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More than 2,1 Million People Affected After DNA Testing Center Data Breach

DNA Testing Center Data Breach

An Ohio based DNA testing company has reported a data breach that lead to the leak of personal information including Social Security Numbers and banking information of 2,102,436 people.

The company shared a notice on their website which stated that on August 6 the company discovered, “potential unauthorized access to its network, during which there was unauthorized access and acquisition of an archived database that contained personal information collected between 2004 and 2012.”

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Impact and Investigation

Further investigation revealed that hackers had removed files and folders from portions of the database between May 24 and July 28.

“The impacted database was associated with a national genetic testing organization system that DDC acquired in 2012.

This system has never been used in DDC’s operations and has not been active since 2012. Therefore, impacts from this incident are not associated with DDC.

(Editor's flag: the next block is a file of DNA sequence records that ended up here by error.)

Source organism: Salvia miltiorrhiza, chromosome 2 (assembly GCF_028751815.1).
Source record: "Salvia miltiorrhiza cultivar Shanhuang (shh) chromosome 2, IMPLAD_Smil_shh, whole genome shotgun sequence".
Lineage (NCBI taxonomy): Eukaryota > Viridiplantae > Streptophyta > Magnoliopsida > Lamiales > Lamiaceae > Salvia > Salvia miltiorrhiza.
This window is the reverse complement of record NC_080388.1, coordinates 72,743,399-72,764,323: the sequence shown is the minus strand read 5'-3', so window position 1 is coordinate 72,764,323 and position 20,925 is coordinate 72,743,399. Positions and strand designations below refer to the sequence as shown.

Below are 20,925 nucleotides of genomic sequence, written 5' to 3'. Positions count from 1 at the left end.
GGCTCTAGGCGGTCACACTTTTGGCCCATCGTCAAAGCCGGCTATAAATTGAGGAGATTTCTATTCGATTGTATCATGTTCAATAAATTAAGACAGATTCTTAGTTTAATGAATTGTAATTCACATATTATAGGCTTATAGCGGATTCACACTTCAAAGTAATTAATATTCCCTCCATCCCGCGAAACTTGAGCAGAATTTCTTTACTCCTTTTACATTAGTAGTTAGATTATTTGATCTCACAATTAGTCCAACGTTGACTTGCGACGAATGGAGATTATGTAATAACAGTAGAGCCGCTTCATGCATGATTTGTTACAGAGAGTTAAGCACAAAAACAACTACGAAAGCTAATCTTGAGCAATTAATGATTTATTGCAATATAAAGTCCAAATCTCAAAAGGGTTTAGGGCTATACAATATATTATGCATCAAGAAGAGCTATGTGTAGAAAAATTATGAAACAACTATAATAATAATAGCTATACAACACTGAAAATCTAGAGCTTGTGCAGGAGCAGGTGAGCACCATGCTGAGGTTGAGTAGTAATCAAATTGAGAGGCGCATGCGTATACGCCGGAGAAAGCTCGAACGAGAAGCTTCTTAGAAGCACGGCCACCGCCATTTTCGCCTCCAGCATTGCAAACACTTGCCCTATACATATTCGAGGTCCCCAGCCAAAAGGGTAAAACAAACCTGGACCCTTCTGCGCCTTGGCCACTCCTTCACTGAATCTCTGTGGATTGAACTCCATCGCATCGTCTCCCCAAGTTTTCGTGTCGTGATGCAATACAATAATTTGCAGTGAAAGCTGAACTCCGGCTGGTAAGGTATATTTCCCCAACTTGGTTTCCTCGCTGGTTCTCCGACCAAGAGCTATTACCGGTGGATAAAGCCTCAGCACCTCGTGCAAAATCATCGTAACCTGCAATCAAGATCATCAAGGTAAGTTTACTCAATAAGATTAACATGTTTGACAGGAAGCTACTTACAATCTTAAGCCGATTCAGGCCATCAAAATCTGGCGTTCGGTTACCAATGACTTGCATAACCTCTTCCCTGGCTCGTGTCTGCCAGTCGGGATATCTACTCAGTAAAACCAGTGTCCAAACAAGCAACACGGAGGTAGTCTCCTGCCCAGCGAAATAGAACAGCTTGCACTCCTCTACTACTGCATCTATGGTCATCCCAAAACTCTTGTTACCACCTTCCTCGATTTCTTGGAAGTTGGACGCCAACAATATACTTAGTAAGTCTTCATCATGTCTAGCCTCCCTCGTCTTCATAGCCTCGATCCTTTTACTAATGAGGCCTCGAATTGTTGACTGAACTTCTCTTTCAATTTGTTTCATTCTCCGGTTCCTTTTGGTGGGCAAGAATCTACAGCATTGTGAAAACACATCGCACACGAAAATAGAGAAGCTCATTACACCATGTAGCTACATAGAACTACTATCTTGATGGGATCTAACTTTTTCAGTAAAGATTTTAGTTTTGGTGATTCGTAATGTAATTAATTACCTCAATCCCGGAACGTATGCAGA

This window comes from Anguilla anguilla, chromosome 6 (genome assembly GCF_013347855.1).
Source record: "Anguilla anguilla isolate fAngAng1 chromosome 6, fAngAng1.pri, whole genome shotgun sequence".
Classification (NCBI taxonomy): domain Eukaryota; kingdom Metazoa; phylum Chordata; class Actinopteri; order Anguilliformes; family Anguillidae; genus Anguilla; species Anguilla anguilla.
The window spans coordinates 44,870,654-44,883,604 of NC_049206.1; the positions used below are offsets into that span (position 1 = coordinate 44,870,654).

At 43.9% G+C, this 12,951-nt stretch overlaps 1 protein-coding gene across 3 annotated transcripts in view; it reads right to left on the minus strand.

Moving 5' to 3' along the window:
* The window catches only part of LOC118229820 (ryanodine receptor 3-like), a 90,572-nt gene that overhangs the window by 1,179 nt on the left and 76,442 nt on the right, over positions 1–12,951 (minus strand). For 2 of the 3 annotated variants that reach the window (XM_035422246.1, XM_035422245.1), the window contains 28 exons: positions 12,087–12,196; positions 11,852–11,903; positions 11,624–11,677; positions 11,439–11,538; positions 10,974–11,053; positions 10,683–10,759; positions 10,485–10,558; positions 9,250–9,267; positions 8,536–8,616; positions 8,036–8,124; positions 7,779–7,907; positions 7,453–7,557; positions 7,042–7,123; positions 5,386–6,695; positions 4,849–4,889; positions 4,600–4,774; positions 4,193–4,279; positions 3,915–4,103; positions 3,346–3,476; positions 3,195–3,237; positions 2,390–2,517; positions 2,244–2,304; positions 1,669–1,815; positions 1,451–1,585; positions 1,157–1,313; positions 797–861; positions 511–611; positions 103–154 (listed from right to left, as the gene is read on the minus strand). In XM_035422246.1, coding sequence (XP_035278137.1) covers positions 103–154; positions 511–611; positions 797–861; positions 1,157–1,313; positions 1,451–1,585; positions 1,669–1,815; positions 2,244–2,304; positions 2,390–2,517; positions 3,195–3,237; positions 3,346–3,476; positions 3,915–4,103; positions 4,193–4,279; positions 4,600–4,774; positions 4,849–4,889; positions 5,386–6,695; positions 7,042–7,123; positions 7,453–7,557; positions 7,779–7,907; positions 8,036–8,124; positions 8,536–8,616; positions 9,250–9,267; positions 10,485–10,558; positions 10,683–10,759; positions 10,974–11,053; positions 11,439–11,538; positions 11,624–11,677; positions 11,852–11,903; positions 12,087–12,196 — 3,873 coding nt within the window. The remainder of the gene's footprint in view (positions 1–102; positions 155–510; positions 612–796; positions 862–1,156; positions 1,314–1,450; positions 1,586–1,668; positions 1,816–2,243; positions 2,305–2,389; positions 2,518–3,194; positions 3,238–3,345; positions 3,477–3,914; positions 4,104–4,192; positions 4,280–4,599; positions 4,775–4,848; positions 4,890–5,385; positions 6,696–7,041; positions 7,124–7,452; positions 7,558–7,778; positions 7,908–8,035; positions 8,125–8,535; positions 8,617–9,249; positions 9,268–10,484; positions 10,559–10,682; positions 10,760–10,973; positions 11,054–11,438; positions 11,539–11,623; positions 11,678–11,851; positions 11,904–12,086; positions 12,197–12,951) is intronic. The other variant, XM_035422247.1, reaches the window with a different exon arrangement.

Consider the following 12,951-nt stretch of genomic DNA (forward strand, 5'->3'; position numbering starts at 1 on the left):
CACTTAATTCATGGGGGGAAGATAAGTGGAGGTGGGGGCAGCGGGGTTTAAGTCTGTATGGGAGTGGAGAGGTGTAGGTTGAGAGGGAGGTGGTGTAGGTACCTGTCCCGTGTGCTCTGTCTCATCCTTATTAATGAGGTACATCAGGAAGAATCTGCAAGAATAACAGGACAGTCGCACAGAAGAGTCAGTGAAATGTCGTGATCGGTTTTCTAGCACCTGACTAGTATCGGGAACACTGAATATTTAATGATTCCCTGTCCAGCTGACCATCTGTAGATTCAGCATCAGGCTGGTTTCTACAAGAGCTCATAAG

However, impacted individuals may have had their information, such as Social Security number or payment information, impacted as a result,” the company said in a statement.

“Upon learning of this issue, DDC proactively contained and secured the threat and executed a prompt and thorough investigation in consultation with third-party cybersecurity professionals.

DDC has also coordinated closely with law enforcement following the discovery of this incident. Our investigation determined that the unauthorized individual(s) potentially removed certain files and folders from portions of our database between May 24, 2021 and July 28, 2021.

DDC has been and remains fully operational, and the systems and databases that are actively used by DDC were not infiltrated. The in-depth investigation concluded on October 29, 2021, and DDC has begun notifying individuals potentially affected by this incident.”

DDC claimed it is working with cybersecurity experts to “regain possession” of the stolen information but is recommending anyone who thinks their information may be involved to put in place a 1-year “fraud alert” on their credit files.

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